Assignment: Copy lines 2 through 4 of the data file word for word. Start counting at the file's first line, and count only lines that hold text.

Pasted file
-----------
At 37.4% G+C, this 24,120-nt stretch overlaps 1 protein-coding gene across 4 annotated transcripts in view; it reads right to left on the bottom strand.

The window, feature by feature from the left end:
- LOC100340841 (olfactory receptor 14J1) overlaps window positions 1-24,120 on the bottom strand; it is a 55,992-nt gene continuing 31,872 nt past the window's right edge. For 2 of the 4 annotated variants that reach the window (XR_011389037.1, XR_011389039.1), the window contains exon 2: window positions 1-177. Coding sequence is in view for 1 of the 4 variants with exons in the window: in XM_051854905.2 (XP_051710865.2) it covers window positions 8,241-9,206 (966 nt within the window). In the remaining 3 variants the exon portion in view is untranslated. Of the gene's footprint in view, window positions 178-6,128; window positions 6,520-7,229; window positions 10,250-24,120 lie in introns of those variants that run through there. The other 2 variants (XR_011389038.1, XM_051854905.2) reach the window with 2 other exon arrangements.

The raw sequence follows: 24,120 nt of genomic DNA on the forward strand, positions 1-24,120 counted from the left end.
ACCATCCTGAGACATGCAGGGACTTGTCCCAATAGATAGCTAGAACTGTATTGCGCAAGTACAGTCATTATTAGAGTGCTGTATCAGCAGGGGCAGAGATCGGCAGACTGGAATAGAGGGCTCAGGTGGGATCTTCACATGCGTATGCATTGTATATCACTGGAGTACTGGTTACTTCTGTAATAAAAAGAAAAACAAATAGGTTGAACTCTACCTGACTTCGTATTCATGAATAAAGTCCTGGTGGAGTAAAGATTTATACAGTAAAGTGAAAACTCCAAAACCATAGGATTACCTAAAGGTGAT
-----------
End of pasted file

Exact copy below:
The window, feature by feature from the left end:
- LOC100340841 (olfactory receptor 14J1) overlaps window positions 1-24,120 on the bottom strand; it is a 55,992-nt gene continuing 31,872 nt past the window's right edge. For 2 of the 4 annotated variants that reach the window (XR_011389037.1, XR_011389039.1), the window contains exon 2: window positions 1-177. Coding sequence is in view for 1 of the 4 variants with exons in the window: in XM_051854905.2 (XP_051710865.2) it covers window positions 8,241-9,206 (966 nt within the window). In the remaining 3 variants the exon portion in view is untranslated. Of the gene's footprint in view, window positions 178-6,128; window positions 6,520-7,229; window positions 10,250-24,120 lie in introns of those variants that run through there. The other 2 variants (XR_011389038.1, XM_051854905.2) reach the window with 2 other exon arrangements.

The raw sequence follows: 24,120 nt of genomic DNA on the forward strand, positions 1-24,120 counted from the left end.